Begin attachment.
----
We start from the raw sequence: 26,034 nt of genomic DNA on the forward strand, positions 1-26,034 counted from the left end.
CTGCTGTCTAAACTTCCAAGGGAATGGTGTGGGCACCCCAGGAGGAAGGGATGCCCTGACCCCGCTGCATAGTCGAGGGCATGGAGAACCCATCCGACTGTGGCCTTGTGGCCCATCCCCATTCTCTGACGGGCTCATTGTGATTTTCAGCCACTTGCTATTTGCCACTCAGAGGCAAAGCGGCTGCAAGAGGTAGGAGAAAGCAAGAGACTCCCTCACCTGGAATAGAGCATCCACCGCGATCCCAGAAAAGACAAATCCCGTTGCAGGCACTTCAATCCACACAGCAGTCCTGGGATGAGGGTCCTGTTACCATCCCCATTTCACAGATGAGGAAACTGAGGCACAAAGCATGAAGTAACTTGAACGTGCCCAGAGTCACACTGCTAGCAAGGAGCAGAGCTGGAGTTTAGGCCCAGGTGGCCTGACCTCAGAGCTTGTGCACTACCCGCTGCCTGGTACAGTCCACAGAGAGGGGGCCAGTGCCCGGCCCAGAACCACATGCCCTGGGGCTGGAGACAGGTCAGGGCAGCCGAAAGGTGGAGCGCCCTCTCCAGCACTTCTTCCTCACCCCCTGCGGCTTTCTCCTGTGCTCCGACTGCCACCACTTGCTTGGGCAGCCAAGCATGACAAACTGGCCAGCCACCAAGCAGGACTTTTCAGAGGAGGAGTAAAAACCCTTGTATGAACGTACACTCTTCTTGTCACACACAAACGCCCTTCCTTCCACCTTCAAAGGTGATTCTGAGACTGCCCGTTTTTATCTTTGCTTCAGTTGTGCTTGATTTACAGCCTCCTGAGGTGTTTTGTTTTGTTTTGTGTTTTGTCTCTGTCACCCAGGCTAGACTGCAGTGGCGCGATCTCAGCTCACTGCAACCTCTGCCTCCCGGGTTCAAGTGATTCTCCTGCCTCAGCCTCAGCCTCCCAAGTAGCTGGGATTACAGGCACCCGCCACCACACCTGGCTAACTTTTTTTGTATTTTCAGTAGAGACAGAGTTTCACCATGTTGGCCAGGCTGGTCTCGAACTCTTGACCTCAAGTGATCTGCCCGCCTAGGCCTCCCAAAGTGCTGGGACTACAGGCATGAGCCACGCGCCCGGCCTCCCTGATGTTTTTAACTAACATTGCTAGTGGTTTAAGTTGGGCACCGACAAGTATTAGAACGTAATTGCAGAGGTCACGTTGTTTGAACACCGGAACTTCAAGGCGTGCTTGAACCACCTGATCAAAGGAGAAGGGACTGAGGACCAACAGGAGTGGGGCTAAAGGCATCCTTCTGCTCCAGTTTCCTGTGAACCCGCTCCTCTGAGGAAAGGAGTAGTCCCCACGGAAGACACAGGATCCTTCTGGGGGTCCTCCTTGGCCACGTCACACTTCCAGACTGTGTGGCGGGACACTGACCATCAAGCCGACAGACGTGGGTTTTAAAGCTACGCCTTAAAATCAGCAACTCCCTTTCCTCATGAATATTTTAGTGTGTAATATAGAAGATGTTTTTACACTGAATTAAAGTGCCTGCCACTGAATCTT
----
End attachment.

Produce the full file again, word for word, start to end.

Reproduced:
We start from the raw sequence: 26,034 nt of genomic DNA on the forward strand, positions 1-26,034 counted from the left end.
CTGCTGTCTAAACTTCCAAGGGAATGGTGTGGGCACCCCAGGAGGAAGGGATGCCCTGACCCCGCTGCATAGTCGAGGGCATGGAGAACCCATCCGACTGTGGCCTTGTGGCCCATCCCCATTCTCTGACGGGCTCATTGTGATTTTCAGCCACTTGCTATTTGCCACTCAGAGGCAAAGCGGCTGCAAGAGGTAGGAGAAAGCAAGAGACTCCCTCACCTGGAATAGAGCATCCACCGCGATCCCAGAAAAGACAAATCCCGTTGCAGGCACTTCAATCCACACAGCAGTCCTGGGATGAGGGTCCTGTTACCATCCCCATTTCACAGATGAGGAAACTGAGGCACAAAGCATGAAGTAACTTGAACGTGCCCAGAGTCACACTGCTAGCAAGGAGCAGAGCTGGAGTTTAGGCCCAGGTGGCCTGACCTCAGAGCTTGTGCACTACCCGCTGCCTGGTACAGTCCACAGAGAGGGGGCCAGTGCCCGGCCCAGAACCACATGCCCTGGGGCTGGAGACAGGTCAGGGCAGCCGAAAGGTGGAGCGCCCTCTCCAGCACTTCTTCCTCACCCCCTGCGGCTTTCTCCTGTGCTCCGACTGCCACCACTTGCTTGGGCAGCCAAGCATGACAAACTGGCCAGCCACCAAGCAGGACTTTTCAGAGGAGGAGTAAAAACCCTTGTATGAACGTACACTCTTCTTGTCACACACAAACGCCCTTCCTTCCACCTTCAAAGGTGATTCTGAGACTGCCCGTTTTTATCTTTGCTTCAGTTGTGCTTGATTTACAGCCTCCTGAGGTGTTTTGTTTTGTTTTGTGTTTTGTCTCTGTCACCCAGGCTAGACTGCAGTGGCGCGATCTCAGCTCACTGCAACCTCTGCCTCCCGGGTTCAAGTGATTCTCCTGCCTCAGCCTCAGCCTCCCAAGTAGCTGGGATTACAGGCACCCGCCACCACACCTGGCTAACTTTTTTTGTATTTTCAGTAGAGACAGAGTTTCACCATGTTGGCCAGGCTGGTCTCGAACTCTTGACCTCAAGTGATCTGCCCGCCTAGGCCTCCCAAAGTGCTGGGACTACAGGCATGAGCCACGCGCCCGGCCTCCCTGATGTTTTTAACTAACATTGCTAGTGGTTTAAGTTGGGCACCGACAAGTATTAGAACGTAATTGCAGAGGTCACGTTGTTTGAACACCGGAACTTCAAGGCGTGCTTGAACCACCTGATCAAAGGAGAAGGGACTGAGGACCAACAGGAGTGGGGCTAAAGGCATCCTTCTGCTCCAGTTTCCTGTGAACCCGCTCCTCTGAGGAAAGGAGTAGTCCCCACGGAAGACACAGGATCCTTCTGGGGGTCCTCCTTGGCCACGTCACACTTCCAGACTGTGTGGCGGGACACTGACCATCAAGCCGACAGACGTGGGTTTTAAAGCTACGCCTTAAAATCAGCAACTCCCTTTCCTCATGAATATTTTAGTGTGTAATATAGAAGATGTTTTTACACTGAATTAAAGTGCCTGCCACTGAATCTT